In terms of area, Maryland is a smaller state. However, it’s got a sizeable population and an incredibly diverse one at that. Many people have immigrated to Maryland, often bringing their cultures and languages with them. As a result, while English is spoken by the majority, many other languages are well represented.
Often, the languages spoken among the residents of a state are reflections of immigration patterns. Here is a quick look at the state’s immigration history, as well as the top ten languages of Maryland.
Maryland Immigration History
When people first started immigrating to the region that’s now known as Maryland, they were predominately from the British Isles. During the 1700s, the composition began shifting, bringing in German-speaking immigrants. Once the 1840s began, Czechs, Germans (including German Jews), Greeks, Italians, Russian Jews, and many more started making their way into Baltimore. Ultimately, Maryland became one of the most diverse states south of the Potomac River.
After the Civil War, the situation changed as Southerners began shifting into the region. Additionally, many African Americans headed to Baltimore, often heading to African American communities that had long been a part of the city.
In time, immigrants from other nations began arriving. In turn, the Asian population grew rapidly. Additionally, there’s a growing Hispanic population in Maryland, and it continues to expand today.
Top 10 Languages of Maryland (Other Than English)
Overall, Maryland has a relatively sizeable population, with approximately 2.23 million households within its borders. While most residents speak English, it isn’t every resident’s primary language.
Approximately 19 percent of residents aged five and up speak a language other than English at home. Considering there’s an average of 2.64 people per household, that works out to around 1.12 million residents speaking a non-English language at home.
Further, about 6.35 percent of the population is considered to have limited English proficiency. As a result, they rely heavily on their primary language instead of English, causing a broad selection of languages to be well represented in the state.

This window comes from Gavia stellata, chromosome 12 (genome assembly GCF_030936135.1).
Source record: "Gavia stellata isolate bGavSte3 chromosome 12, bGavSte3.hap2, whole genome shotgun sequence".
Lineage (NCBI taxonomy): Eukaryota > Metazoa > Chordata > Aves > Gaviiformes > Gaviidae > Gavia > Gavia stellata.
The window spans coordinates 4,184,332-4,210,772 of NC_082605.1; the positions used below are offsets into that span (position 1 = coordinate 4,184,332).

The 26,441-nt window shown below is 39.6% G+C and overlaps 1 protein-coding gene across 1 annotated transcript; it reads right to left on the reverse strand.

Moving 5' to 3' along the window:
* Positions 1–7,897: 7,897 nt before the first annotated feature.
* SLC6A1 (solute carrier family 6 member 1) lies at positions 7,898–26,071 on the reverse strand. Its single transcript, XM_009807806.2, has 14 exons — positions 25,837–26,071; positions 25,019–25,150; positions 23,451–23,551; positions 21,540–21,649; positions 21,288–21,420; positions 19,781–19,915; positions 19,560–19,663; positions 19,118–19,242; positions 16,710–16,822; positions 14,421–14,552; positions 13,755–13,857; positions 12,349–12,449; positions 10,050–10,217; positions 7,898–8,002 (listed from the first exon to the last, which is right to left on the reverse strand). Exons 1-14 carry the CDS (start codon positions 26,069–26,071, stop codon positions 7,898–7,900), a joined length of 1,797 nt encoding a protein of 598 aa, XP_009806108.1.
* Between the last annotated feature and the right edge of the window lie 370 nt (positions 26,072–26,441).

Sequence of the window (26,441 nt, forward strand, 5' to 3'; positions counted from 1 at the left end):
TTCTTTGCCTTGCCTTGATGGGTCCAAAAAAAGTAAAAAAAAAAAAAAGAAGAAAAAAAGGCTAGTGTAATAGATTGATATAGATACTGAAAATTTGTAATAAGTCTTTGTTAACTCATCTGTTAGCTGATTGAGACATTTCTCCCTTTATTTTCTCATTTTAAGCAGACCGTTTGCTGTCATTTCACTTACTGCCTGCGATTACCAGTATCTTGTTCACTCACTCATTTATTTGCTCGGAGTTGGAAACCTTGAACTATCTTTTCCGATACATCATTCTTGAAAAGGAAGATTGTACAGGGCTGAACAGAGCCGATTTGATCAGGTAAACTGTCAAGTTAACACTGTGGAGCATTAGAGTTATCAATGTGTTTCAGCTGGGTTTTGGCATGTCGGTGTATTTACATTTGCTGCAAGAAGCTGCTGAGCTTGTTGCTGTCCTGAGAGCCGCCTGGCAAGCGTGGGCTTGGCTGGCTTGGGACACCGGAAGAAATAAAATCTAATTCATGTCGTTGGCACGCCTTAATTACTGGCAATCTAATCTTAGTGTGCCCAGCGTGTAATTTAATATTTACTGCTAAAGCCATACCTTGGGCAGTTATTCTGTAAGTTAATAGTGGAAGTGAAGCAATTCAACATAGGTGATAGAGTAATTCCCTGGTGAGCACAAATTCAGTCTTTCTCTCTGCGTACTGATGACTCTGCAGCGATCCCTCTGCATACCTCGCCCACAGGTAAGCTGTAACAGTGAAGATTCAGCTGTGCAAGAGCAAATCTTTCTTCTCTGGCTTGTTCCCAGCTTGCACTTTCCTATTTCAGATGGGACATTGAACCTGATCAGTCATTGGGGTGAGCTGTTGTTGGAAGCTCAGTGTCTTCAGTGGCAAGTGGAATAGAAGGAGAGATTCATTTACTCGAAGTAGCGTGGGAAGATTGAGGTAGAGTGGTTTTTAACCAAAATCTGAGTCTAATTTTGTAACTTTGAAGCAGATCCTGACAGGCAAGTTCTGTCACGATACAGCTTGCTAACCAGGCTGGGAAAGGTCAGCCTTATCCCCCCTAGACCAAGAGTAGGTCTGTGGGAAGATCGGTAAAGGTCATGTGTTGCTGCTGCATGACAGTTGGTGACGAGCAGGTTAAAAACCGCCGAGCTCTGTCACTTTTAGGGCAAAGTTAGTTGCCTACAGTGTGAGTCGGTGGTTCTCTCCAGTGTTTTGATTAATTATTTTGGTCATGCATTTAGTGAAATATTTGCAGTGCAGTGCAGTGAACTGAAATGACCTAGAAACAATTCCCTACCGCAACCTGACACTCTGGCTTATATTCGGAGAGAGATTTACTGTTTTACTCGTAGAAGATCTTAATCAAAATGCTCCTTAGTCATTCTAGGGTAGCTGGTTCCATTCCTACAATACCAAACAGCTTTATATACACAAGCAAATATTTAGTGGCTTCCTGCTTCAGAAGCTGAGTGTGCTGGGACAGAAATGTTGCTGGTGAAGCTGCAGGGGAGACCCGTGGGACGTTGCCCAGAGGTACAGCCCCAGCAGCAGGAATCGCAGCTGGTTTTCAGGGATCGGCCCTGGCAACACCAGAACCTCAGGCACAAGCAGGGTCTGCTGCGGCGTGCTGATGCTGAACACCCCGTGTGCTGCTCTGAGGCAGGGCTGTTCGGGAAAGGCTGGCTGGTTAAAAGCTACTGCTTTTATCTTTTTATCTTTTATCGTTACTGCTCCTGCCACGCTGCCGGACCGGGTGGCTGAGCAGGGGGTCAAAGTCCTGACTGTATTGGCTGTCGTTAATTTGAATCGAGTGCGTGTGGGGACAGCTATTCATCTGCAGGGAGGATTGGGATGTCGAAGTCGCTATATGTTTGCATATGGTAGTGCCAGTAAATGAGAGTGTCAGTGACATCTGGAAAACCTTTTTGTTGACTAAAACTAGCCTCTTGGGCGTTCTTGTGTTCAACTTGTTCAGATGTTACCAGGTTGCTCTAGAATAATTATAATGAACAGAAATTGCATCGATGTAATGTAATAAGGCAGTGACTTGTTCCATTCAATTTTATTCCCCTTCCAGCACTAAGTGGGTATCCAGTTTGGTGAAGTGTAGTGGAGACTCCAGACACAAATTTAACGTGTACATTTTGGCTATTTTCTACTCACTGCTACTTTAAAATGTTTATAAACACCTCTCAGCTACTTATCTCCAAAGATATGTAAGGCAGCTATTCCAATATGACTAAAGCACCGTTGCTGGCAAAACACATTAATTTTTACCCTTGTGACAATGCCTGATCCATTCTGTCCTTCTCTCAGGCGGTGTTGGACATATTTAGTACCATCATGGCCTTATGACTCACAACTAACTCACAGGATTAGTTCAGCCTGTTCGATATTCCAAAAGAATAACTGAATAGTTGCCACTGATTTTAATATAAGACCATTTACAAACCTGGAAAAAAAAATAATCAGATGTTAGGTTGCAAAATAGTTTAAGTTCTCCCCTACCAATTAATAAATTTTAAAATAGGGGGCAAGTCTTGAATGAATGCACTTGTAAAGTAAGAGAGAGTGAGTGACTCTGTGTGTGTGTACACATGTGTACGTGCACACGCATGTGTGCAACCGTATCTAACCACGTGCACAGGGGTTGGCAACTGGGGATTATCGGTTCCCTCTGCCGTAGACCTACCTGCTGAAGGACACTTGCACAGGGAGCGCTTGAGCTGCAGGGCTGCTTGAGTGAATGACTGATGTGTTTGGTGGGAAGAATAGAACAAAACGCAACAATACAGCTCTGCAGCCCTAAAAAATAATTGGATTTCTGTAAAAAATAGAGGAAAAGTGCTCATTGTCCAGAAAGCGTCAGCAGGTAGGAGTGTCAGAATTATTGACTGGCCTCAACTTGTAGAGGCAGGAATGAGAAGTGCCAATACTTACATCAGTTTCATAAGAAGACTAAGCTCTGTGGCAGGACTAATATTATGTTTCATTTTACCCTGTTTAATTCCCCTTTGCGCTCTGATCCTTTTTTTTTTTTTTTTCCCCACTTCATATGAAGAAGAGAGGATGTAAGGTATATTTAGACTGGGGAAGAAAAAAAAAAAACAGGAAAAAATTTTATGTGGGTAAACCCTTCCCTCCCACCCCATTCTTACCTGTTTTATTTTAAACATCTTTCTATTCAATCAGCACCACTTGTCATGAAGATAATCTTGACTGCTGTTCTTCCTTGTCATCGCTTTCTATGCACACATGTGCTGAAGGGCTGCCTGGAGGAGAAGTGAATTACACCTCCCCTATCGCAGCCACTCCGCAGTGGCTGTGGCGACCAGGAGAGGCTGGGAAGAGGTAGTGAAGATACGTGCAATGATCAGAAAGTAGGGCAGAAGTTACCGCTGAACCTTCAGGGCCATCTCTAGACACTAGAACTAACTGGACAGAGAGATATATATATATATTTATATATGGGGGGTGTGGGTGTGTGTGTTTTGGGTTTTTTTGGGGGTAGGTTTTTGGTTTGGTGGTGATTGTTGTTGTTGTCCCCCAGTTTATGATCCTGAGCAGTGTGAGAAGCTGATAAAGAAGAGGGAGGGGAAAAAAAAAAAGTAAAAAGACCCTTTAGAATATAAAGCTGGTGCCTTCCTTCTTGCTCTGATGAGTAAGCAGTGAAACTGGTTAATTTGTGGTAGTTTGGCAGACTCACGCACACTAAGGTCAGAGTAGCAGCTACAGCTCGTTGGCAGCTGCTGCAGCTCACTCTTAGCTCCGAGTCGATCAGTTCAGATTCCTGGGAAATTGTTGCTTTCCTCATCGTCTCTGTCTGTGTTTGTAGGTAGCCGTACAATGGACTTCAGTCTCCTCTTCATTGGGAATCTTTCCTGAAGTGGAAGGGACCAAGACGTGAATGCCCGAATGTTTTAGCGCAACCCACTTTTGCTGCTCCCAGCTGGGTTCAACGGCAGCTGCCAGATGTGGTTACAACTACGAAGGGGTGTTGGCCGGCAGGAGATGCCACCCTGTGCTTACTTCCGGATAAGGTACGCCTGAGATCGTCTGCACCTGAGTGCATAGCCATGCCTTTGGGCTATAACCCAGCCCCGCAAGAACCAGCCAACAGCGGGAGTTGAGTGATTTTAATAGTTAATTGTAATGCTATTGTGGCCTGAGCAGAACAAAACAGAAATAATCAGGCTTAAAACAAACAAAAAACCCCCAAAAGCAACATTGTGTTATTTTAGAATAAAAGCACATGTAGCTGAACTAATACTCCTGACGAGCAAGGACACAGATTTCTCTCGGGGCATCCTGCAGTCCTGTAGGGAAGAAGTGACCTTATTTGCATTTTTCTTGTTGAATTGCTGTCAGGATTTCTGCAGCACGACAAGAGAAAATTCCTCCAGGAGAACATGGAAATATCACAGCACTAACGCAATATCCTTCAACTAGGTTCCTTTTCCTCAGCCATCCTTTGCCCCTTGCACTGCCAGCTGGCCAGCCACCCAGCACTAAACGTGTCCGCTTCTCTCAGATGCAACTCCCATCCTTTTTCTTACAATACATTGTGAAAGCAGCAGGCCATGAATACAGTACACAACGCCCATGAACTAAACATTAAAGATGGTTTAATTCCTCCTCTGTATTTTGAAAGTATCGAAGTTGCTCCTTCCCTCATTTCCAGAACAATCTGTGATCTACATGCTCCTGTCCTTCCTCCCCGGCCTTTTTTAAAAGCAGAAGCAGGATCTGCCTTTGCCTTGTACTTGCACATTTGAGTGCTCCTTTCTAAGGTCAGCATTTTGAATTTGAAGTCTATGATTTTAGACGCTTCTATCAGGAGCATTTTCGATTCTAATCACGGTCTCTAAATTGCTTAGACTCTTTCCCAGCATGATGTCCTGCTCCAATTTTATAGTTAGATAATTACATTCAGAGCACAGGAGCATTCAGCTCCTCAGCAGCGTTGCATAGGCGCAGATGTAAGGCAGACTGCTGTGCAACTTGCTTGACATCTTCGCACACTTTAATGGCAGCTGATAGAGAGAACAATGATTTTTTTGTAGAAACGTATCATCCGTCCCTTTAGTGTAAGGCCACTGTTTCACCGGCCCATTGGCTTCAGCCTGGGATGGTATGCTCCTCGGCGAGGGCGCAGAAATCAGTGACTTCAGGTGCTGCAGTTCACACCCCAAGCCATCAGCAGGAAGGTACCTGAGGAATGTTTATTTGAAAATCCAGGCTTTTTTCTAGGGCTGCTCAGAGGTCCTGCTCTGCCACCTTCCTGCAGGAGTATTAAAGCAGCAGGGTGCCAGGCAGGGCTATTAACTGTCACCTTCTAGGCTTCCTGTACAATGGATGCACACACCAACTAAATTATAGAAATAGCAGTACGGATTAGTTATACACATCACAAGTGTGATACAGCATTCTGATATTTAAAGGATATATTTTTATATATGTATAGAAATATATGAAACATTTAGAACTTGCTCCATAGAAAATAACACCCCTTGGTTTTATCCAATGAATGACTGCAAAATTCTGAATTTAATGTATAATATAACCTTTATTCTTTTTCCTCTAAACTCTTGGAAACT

Here is a quick look at the top ten languages of Maryland (other than English)
As is the case in the vast majority of states, the most common language other than English in Maryland is Spanish, and by a notable margin. Overall, there are approximately 470,919 Spanish speakers in the state, representing a population share of around 8.30 percent.
While it’s far behind Spanish when it comes to the number of speakers, Chinese (including Cantonese and Mandarin) is the second most common non-English language in Maryland. The 70,599 speakers in the state make up approximately 1.24 percent of the population.
Next on the list is French (including Cajun), which about 1.00 percent of the population speaks. Overall, there are around 56,579 French speakers in Maryland.
In fourth place is Yoruba, Twi, Igbo, and other languages of Western Africa. The 54,301 speakers make up just a bit shy of 0.96 percent of the population.
Korean is in fifth place on this list of non-English languages spoken in Maryland. Around 0.67 percent of the population – or about 37,839 residents – speak it.
With around 32,660 speakers, Tagalog (including Filipino) is a bit behind Korean. Overall, the speakers represent approximately 0.58 percent of the population.
Amharic, Somali, and other Afro-Asiatic languages is in seventh place on the list, sitting just barely behind Tagalog. The 32,363 speakers represent around 0.57 percent of the population of Maryland.
With a population share of a little more than 0.37 percent, Vietnamese is the eighth most common non-English language in Maryland. In total, around 21,221 residents speak the language.
In ninth place is Arabic. It’s spoken by around 0.37 percent of the population, with about 20,887 speakers in the state of Maryland.
Rounding out the top ten and coming in just barely behind Arabic is Russian. In total, the 20,719 speakers represent just shy of 0.37 percent of the population.
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